A. While CCHD grants to some objectionable groups may have been halted, due to criticism from knowledgeable Catholics, we don’t think the overall problem has been solved. If Judie Brown at the American Life League is still concerned about some of the recipients of CCHD funds, then we should be worried too. Contact her at www.all.org for more information. Perhaps you could also ask whoever gets the job of social concerns intern in your diocese to make sure that the money donated by generous Catholics be directed only to groups that are in harmony with Church teaching.

Q. I have been meaning to ask you what your thoughts were concerning the Pope’s exhortation (Evangelii Gaudium) issued late last year. The Washington Post published my letter with my thoughts (the letter is copied below). I was responding to a Eugene Robinson (a very liberal columnist) piece in which, in my opinion, he was congratulating Pope Francis in the belief that he was endorsing liberalism and condemning Christian conservatism. — D.M., Virginia.
A. In his letter to the Post, D.M. asked: “Did Mr. Robinson read Pope Francis’ exhortation? I saw a call to Christian evangelization. The Pope quotes Jesus’ command to ‘go and make disciples.’ He calls for all in his church to be ‘permanently in a state of mission.’ He says that ‘the most beautiful and natural expressions of joy which I have seen in my life were in poor people who had little to hold on to,’ referring to those who have faith and live by it. He was not exhorting people to be liberal.
“Rather, he was warning us that materialism and the accumulation of wealth can blind us to our true mission of spreading the Gospel of Christ. He observed that those who have heard and practice the Gospel experience a profound liberation and become more sensitive to the needs of others.”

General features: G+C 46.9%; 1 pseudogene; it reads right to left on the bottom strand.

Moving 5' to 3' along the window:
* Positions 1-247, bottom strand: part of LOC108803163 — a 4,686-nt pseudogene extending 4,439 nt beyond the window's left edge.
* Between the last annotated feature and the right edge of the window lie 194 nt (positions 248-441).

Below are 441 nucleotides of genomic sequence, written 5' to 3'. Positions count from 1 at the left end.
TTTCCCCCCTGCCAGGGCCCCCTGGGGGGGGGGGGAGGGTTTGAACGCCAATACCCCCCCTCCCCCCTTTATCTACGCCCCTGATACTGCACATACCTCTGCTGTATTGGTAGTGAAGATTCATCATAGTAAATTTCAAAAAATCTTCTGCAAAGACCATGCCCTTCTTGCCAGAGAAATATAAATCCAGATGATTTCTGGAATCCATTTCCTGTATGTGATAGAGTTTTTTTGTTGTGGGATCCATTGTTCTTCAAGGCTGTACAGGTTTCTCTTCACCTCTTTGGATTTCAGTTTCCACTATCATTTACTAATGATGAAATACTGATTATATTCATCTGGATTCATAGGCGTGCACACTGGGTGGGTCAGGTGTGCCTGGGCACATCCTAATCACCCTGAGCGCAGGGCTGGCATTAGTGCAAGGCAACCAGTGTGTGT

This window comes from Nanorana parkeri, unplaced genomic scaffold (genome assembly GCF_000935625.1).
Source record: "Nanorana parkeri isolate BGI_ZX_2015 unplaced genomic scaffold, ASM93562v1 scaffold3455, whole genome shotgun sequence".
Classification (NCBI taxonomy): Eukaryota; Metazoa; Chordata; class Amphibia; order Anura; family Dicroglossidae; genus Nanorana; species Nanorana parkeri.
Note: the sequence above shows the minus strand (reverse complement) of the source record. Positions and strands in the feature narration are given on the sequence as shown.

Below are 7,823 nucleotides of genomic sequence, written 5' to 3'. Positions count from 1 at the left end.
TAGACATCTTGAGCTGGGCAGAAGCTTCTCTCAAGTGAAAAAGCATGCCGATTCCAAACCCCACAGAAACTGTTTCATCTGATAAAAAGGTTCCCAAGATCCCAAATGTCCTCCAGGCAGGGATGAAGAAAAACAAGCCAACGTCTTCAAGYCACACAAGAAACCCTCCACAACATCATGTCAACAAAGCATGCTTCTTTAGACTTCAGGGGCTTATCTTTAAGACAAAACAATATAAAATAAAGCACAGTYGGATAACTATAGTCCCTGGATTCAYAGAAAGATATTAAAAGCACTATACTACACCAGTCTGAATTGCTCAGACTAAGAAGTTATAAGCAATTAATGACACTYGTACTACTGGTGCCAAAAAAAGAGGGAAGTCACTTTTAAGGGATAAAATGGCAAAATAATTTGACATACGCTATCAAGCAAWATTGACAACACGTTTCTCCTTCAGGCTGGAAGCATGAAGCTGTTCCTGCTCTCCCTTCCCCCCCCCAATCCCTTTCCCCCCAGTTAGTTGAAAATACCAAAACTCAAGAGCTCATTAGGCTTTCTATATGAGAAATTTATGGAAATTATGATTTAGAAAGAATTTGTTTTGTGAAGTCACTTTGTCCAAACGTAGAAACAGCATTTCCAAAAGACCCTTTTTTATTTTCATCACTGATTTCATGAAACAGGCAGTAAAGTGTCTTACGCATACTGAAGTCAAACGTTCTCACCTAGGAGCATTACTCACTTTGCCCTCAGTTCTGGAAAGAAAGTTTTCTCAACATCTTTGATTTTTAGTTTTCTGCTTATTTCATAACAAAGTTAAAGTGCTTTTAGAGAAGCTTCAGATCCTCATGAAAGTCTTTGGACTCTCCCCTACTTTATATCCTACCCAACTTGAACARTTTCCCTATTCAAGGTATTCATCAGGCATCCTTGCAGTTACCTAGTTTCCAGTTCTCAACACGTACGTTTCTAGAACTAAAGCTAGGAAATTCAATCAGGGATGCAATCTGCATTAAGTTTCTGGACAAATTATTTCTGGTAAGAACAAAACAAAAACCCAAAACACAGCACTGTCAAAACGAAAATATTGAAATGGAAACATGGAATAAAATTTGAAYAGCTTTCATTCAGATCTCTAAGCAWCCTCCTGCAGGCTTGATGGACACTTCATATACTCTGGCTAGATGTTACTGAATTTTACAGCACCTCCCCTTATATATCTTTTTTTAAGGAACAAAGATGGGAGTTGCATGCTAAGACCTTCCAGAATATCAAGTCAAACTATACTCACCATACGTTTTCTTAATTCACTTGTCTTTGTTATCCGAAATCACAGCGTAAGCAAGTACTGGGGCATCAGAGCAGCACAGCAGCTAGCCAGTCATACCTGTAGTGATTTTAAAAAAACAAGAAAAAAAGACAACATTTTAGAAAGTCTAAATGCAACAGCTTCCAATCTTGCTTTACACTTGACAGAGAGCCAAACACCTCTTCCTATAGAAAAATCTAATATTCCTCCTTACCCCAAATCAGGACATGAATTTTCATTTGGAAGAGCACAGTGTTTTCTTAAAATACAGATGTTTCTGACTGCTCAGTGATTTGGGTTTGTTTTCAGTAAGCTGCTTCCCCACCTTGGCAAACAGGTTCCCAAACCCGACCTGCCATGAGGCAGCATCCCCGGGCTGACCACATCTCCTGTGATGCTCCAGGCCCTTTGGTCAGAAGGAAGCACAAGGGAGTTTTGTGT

D.M. did well in a few words to show that Pope Francis had not joined the camp inhabited by Eugene Robinson and like-minded leftists, but one has to read the entire 224-page encyclical to understand what the Holy Father really said and not what those on the left would like the world to think he said.
Even the few excerpts that follow can only scratch the surface, and one ought to read the entire apostolic exhortation. Among other things, the Pontiff said that we have an obligation to “preach the Gospel” to all people (n. 23); that we must say no to “an economy of exclusion and inequality” where food is thrown away while people starve, where “the powerful feed upon the powerless” (n. 53), and where man is “reduced to one of his needs alone: consumption” (n. 55).
He said that religion cannot be “relegated to the inner sanctum of personal life, without influence on societal and national life” (n. 183); that the two great issues of our day are “first, the inclusion of the poor in society, and second, peace and social dialogue” (n. 185); that “the private ownership of goods is justified by the need to protect and increase them, so that they can better serve the common good” (n. 189); that “the more fortunate should renounce some of their rights so as to place their goods more generously at the service of others” (n. 190); and that our special “option for the poor” is, in the words of Pope Benedict XVI, “‘implicit in our Christian faith in a God who became poor for us, so as to enrich us with His poverty’” (n. 198).
Pope Francis said that business is “a noble vocation, provided that those engaged in it see themselves challenged by a greater meaning in life; this will enable them truly to serve the common good by striving to increase the goods of this world and to make them more accessible to all. We can no longer trust in the unseen forces and the invisible hand of the market” (nn. 203-204).
He said that “it is the responsibility of the state to safeguard and promote the common good of society. Based on the principles of subsidiarity and solidarity, and fully committed to political dialogue and consensus-building, it plays a fundamental role, one which cannot be delegated, in working for the integral development of all. This role, at present, calls for profound social humility” (n. 240).